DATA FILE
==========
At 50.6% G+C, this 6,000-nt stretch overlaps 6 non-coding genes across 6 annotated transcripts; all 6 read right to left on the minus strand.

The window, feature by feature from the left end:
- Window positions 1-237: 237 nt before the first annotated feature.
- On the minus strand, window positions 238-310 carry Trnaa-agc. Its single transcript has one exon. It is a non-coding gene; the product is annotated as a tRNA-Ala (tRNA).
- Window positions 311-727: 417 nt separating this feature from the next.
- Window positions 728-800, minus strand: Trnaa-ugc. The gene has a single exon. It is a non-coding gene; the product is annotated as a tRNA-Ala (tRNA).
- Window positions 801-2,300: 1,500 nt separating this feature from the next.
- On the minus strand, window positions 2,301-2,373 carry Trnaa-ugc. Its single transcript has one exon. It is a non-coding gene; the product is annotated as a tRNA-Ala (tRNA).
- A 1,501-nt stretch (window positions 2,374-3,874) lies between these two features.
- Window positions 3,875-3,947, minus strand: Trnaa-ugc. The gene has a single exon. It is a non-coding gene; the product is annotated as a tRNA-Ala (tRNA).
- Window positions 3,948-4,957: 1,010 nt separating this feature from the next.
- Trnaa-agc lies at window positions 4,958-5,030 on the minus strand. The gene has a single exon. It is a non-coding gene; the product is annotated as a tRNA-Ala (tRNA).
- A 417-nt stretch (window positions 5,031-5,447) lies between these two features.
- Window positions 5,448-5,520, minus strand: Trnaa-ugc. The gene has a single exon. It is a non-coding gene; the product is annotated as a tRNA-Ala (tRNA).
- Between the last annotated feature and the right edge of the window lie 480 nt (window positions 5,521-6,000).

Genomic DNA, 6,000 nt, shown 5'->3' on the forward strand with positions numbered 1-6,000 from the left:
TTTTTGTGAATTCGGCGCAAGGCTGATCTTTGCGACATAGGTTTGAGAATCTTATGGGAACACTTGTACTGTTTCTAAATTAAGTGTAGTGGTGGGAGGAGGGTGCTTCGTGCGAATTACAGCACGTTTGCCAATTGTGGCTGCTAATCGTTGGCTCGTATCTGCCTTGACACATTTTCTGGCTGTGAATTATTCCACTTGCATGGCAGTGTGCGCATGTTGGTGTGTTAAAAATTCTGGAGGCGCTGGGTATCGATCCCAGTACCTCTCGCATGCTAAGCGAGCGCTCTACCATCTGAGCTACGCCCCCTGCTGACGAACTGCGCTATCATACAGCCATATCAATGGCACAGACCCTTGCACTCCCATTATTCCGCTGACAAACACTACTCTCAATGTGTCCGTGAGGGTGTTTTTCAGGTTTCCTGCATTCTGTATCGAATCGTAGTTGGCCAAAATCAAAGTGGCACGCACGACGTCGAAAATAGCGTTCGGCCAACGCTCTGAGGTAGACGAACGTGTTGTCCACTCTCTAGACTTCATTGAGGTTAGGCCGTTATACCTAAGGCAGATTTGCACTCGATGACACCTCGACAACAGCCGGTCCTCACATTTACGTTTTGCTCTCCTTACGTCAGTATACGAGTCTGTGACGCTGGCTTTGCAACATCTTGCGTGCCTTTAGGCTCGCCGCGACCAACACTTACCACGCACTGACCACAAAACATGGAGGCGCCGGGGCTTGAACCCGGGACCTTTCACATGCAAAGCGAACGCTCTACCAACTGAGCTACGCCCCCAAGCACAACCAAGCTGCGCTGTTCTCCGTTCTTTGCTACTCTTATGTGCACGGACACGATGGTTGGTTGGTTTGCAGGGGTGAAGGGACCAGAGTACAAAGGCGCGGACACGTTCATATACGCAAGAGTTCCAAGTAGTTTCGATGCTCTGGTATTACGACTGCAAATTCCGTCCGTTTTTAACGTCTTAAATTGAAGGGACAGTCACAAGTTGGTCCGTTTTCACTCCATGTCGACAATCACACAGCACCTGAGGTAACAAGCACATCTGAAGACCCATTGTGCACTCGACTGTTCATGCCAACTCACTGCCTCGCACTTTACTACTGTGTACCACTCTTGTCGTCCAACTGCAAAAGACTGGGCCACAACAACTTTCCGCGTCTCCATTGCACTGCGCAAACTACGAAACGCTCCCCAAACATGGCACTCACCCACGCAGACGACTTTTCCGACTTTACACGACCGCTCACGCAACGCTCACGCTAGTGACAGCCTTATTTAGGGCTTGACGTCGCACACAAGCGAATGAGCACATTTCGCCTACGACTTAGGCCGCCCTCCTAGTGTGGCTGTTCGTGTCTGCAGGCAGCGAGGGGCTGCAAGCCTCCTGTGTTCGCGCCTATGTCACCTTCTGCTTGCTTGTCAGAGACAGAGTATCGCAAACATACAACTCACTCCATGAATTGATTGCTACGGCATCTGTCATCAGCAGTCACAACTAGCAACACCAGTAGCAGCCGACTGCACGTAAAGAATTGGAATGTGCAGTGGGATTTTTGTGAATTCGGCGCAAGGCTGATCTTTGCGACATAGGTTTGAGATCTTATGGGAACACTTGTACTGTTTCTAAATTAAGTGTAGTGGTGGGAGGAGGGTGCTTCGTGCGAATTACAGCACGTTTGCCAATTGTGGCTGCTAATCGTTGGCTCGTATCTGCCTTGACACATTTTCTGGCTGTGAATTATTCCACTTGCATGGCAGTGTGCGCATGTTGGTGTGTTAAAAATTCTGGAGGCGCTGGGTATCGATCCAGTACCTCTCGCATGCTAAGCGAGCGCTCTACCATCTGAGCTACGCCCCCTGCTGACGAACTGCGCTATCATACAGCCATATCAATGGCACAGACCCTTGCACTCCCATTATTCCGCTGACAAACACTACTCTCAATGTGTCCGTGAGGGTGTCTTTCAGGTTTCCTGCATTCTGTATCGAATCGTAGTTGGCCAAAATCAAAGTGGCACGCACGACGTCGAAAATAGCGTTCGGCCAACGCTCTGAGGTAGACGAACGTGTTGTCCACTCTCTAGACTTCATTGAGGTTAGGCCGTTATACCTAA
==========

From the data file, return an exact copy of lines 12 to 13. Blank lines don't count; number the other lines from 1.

- Trnaa-agc lies at window positions 4,958-5,030 on the minus strand. The gene has a single exon. It is a non-coding gene; the product is annotated as a tRNA-Ala (tRNA).
- A 417-nt stretch (window positions 5,031-5,447) lies between these two features.